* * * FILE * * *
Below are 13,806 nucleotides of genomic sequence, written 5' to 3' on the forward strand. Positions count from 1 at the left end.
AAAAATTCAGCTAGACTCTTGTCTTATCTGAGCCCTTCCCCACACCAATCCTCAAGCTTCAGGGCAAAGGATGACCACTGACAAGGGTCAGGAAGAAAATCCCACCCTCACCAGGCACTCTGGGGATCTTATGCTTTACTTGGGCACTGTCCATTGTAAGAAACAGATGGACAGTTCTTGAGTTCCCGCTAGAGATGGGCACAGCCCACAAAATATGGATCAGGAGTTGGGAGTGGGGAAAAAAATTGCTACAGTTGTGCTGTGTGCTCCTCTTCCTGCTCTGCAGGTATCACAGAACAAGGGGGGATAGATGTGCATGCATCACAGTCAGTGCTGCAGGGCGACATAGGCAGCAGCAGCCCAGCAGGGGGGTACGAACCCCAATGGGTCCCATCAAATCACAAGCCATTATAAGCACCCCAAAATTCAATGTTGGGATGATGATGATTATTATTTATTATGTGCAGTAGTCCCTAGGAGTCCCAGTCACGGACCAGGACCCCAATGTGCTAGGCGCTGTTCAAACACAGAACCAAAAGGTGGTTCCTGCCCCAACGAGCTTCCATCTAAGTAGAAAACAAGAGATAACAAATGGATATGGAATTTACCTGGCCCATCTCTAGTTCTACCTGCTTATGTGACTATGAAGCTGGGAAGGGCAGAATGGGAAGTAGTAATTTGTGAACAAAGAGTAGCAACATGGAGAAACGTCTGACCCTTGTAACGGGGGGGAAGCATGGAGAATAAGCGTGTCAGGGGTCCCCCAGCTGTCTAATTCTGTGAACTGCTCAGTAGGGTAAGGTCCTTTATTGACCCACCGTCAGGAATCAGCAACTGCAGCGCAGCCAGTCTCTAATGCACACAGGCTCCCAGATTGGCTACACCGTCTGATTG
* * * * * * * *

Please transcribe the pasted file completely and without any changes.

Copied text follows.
Below are 13,806 nucleotides of genomic sequence, written 5' to 3' on the forward strand. Positions count from 1 at the left end.
AAAAATTCAGCTAGACTCTTGTCTTATCTGAGCCCTTCCCCACACCAATCCTCAAGCTTCAGGGCAAAGGATGACCACTGACAAGGGTCAGGAAGAAAATCCCACCCTCACCAGGCACTCTGGGGATCTTATGCTTTACTTGGGCACTGTCCATTGTAAGAAACAGATGGACAGTTCTTGAGTTCCCGCTAGAGATGGGCACAGCCCACAAAATATGGATCAGGAGTTGGGAGTGGGGAAAAAAATTGCTACAGTTGTGCTGTGTGCTCCTCTTCCTGCTCTGCAGGTATCACAGAACAAGGGGGGATAGATGTGCATGCATCACAGTCAGTGCTGCAGGGCGACATAGGCAGCAGCAGCCCAGCAGGGGGGTACGAACCCCAATGGGTCCCATCAAATCACAAGCCATTATAAGCACCCCAAAATTCAATGTTGGGATGATGATGATTATTATTTATTATGTGCAGTAGTCCCTAGGAGTCCCAGTCACGGACCAGGACCCCAATGTGCTAGGCGCTGTTCAAACACAGAACCAAAAGGTGGTTCCTGCCCCAACGAGCTTCCATCTAAGTAGAAAACAAGAGATAACAAATGGATATGGAATTTACCTGGCCCATCTCTAGTTCTACCTGCTTATGTGACTATGAAGCTGGGAAGGGCAGAATGGGAAGTAGTAATTTGTGAACAAAGAGTAGCAACATGGAGAAACGTCTGACCCTTGTAACGGGGGGGAAGCATGGAGAATAAGCGTGTCAGGGGTCCCCCAGCTGTCTAATTCTGTGAACTGCTCAGTAGGGTAAGGTCCTTTATTGACCCACCGTCAGGAATCAGCAACTGCAGCGCAGCCAGTCTCTAATGCACACAGGCTCCCAGATTGGCTACACCGTCTGATTG